Upon Nasr’s release from prison, Italian authorities prosecuted the CIA team that abducted him. They were able to trace the American operatives through the substantial trail of evidence that they left behind, including telephone records and bill invoices in luxury hotels in Milan and elsewhere. In 2009, De Sousa was among 22 CIA officers convicted in absentia in an Italian court for their alleged involvement in Nasr’s abduction. Since the convictions were announced, the US government has not signaled a desire to extradite those convicted to Italy to serve prison sentences. However, those convicted are now classified as international fugitives and risk arrest by Interpol and other law enforcement agencies, upon exiting US territory.

De Sousa was arrested at the Portela Airport in Lisbon, Portugal, in October of last year. She spent two nights in jail before being released. However, her passport was seized by Portuguese authorities until they decided whether to extradite her to Italy to face her conviction. After a decision was made to extradite De Sousa, her lawyers filed an appeal. Last week, however, her appeal was denied, which means that she is to be extradited after May 4. It appears that De Sousa will now have to travel to Italy in order to be given official notice of her conviction, as well as the sentence, according to European legal conventions. Following that, she will probably have to return to Portugal to serve her sentence. Her lawyer said, however, that De Sousa plans to challenge her conviction at the Supreme Court of Cassation, Italy’s highest court of appeal.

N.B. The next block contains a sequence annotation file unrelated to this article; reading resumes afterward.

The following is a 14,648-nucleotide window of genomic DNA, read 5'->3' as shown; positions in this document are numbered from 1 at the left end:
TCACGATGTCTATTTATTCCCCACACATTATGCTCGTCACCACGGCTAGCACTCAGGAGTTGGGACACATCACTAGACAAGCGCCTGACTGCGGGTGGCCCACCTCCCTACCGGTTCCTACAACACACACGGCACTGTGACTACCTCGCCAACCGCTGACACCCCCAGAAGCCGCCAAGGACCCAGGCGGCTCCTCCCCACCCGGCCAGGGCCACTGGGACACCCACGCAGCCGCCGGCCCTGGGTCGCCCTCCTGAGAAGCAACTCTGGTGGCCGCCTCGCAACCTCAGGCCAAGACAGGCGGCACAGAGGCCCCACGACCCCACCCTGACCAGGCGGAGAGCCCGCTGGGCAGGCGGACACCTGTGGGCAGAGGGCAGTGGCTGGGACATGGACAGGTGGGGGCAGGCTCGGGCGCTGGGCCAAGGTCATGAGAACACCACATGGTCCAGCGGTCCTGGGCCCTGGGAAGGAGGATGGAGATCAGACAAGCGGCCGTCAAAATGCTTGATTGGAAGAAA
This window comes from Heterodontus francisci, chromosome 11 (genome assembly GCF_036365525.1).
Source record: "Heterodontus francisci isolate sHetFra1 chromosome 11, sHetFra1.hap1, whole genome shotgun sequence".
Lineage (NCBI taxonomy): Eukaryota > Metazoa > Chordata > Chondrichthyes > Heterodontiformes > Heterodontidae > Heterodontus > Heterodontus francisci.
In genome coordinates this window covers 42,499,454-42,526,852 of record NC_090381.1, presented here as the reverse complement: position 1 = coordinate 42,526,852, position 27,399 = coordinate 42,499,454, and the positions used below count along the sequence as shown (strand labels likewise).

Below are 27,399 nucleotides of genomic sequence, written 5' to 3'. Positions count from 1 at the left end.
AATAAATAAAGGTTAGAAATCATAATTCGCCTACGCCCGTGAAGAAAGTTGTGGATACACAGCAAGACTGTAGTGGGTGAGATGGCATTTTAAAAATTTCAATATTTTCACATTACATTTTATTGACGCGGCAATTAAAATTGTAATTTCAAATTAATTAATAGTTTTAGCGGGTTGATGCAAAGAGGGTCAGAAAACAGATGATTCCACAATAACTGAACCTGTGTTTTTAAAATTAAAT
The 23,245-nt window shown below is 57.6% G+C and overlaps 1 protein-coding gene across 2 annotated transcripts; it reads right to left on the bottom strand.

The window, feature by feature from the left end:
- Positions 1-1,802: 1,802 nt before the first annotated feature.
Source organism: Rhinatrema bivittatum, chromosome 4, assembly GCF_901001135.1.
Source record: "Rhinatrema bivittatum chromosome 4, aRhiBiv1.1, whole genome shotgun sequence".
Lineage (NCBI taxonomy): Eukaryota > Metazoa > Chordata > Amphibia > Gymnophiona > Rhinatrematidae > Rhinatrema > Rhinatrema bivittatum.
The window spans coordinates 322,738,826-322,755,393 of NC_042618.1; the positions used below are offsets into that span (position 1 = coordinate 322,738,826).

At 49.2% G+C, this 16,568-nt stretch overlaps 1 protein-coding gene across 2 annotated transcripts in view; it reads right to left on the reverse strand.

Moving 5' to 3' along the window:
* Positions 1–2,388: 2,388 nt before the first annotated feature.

Author: Joseph Fitsanakis | Date: 26 April 2016 | Permalink